Very few industries contain the level of jargon that Information Technology does.
Even seasoned IT professionals are sometimes stumped given the high pace of change in the industry.
So we thought a great way to make it easier for everybody was to introduce the FORLOOP Dictionary. Words that are interesting, worth defining and used often we will add over-time.
So please keep your eye out.
In Information Technology, ‘productionisation’ is the process of taking a developed product or prototype, finalising it and making it available and ready in an operationally active, or production, environment.
The term ‘productionisation’ seems to have become more prevalent in IT since the mid 2000’s, and whilst many may not still recognise it, there is no doubt its use in the IT world is not uncommon.
Why the word ‘productionisation’ has come into more popular use is debatable, but one proposition is that it has come about due to the popularity of agile type development methods, which often focus on building a prototype solution to develop and refine the product to the business requirements. Prior to putting the system into production, the developers need to ensure the system is robust enough for the target environment with regard to aspects such as error handling, stability, usability, scalability and performance. This process of making the prototype ‘production or enterprise grade’, could be referred to as ‘productionisation’.
It is commonly used to refer to a range of other terms, such as ‘production migration’, ‘move to production’, ‘go-live’, ‘release to production’, ‘cut over to production’. Many of these terms or phrases reflect that the key process undertaken is that of moving or copying the developed and tested elements of an IT product, from a non-production environment to a production, or operationally active environment. Generally once this process is complete, the product is considered to be ready to be used as designed.
‘Productionisation’, also neatly captures a range of tasks and activities, which all culminate into the IT system becoming fully operational. These activities may go beyond just the finalising and moving of IT elements, and may for instance include establishing and/or converting data, setting certain values or parameters, establishing auditing and logging, enabling support components, finalising documentation, and many other possible components.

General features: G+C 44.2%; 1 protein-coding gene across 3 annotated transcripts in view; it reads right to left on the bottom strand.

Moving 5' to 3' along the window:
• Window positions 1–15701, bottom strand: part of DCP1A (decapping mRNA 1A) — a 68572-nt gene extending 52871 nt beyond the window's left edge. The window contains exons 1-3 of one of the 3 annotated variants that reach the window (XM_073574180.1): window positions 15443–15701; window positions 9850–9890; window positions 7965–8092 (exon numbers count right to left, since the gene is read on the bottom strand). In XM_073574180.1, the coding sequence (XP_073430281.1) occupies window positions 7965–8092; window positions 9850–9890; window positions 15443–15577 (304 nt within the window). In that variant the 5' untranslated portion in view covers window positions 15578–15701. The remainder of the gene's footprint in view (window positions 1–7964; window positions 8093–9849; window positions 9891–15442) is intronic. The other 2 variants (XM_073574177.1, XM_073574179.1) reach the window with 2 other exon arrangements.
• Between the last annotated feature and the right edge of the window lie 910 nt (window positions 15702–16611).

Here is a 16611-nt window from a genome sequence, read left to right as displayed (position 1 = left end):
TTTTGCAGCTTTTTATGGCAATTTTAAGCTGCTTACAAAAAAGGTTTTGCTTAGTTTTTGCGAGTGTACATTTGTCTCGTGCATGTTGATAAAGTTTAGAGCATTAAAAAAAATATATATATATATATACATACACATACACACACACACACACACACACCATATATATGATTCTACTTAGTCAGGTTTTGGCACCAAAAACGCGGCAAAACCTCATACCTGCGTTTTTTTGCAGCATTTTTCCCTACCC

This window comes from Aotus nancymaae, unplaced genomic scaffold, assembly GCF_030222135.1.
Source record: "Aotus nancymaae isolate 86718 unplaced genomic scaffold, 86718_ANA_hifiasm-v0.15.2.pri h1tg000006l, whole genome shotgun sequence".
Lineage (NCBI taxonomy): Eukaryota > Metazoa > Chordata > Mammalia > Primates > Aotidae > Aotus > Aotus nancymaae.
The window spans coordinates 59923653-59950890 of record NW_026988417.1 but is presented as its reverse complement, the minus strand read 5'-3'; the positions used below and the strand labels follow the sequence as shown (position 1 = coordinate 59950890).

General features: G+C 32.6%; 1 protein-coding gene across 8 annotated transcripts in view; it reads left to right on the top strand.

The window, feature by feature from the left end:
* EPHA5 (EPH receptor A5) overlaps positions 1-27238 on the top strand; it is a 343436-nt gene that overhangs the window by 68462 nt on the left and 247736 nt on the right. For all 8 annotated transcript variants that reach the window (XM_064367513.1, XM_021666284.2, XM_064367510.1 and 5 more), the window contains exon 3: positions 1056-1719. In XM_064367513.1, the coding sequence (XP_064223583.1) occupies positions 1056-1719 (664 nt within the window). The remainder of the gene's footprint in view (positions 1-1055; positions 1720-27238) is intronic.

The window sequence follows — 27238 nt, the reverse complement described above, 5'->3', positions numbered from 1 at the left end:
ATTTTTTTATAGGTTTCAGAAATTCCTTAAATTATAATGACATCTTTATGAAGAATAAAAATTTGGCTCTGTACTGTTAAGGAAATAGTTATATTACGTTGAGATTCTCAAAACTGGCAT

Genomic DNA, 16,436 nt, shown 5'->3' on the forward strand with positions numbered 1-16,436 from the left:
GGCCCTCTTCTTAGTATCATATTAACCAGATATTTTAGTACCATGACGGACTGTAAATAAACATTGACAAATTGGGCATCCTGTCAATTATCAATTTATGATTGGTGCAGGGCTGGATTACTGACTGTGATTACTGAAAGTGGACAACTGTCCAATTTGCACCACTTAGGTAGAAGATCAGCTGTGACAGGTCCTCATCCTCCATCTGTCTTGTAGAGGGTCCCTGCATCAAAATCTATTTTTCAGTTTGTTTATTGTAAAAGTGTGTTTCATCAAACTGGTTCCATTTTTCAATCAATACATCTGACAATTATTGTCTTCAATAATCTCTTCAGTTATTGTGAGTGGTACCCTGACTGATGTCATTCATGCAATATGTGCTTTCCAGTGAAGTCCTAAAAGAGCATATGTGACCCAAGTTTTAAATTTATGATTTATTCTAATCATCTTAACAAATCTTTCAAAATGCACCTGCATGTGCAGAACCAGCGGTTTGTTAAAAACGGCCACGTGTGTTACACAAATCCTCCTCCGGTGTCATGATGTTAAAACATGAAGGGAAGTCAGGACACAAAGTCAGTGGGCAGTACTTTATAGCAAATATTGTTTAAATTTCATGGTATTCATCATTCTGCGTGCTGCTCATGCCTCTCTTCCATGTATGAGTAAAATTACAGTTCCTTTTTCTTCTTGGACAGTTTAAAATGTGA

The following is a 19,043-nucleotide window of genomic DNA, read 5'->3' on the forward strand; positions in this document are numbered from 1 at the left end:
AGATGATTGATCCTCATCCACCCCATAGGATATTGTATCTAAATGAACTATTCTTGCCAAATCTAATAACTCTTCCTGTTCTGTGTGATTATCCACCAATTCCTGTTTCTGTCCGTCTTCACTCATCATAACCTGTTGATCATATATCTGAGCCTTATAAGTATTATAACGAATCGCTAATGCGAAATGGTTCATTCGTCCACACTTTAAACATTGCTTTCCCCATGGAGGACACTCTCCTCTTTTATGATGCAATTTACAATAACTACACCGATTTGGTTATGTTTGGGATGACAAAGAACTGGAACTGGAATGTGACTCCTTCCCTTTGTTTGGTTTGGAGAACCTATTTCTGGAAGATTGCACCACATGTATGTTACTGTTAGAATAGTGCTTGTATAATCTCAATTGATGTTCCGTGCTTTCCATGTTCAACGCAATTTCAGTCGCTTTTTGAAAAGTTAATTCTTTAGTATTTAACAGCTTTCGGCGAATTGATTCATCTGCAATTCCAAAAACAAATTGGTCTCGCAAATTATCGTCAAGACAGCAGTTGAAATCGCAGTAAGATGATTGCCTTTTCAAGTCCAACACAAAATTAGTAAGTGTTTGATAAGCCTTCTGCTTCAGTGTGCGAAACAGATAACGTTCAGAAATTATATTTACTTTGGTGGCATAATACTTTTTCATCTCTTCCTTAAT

In this way ‘productionisation’ becomes a subject in itself that goes beyond simply a task on a project schedule to ensure the product is migrated to the production environment. Productionisation is a key project milestone that requires careful planning and coordination to ensure all activities that make the IT product a fully operational system are known and executed in the correct manner.
A 'Straw Man' model is a concept used in IT to present an idea or proposal (usually a new development) that is a high level draft or hypothesis, used by teams to critique, discuss, analyse and develop an approach, decision or design. Its purpose is to create discussion & debate to drive an ultimate direction and become the catalyst for the final solution It’s often created with little information, as the ‘Straw Man’ itself serves to drive analysis, and like a real ‘Straw Man’, can be discarded quickly and a new one created as required. It can take a number of forms but is always a rough draft - from a written idea, to basic screen designs. Teams need to be prepared to discard the ‘Straw Man’ and build a new one at any time and potentially repeat this process until the final decisions are made. The ‘Straw Man’ also fits in neatly with the concept of iterative design, repeating and re-drafting to improve an initial concept or design. If anything is built, often, it may not end up in the final product. It might be that the decision is to not continue at all, in which case, the ‘Straw Man’ approach may have saved a lot of wasted work in the long run. Or, the final approach may be very different from the first model. Either way, the ‘Straw Man’ will have proven its worth by having re-directed the approach before any significant work is undertaken.
Common approaches to cost models in IT often focus on either ‘fixed price’ or ‘time and materials (T&M)’ arrangements. Both approaches have pros and cons. Fixed price is common as it sets a known budget for a client, and a target for all to work to. However, often large contingencies need to be established for unknowns. T&M ensures all effort is funded, but can also lead to large cost blowouts without having delivered a solution, meaning the client takes a risk.
An alternative approach that is less common but often a better solution is ‘Alliancing’. Alliancing arrangements can strike a balance for the client, but for it to work requires genuine trust on both sides.
The main principles of Alliancing are:
Alliancing can therefore be a very good fit for long running, medium to large scale budgeted projects.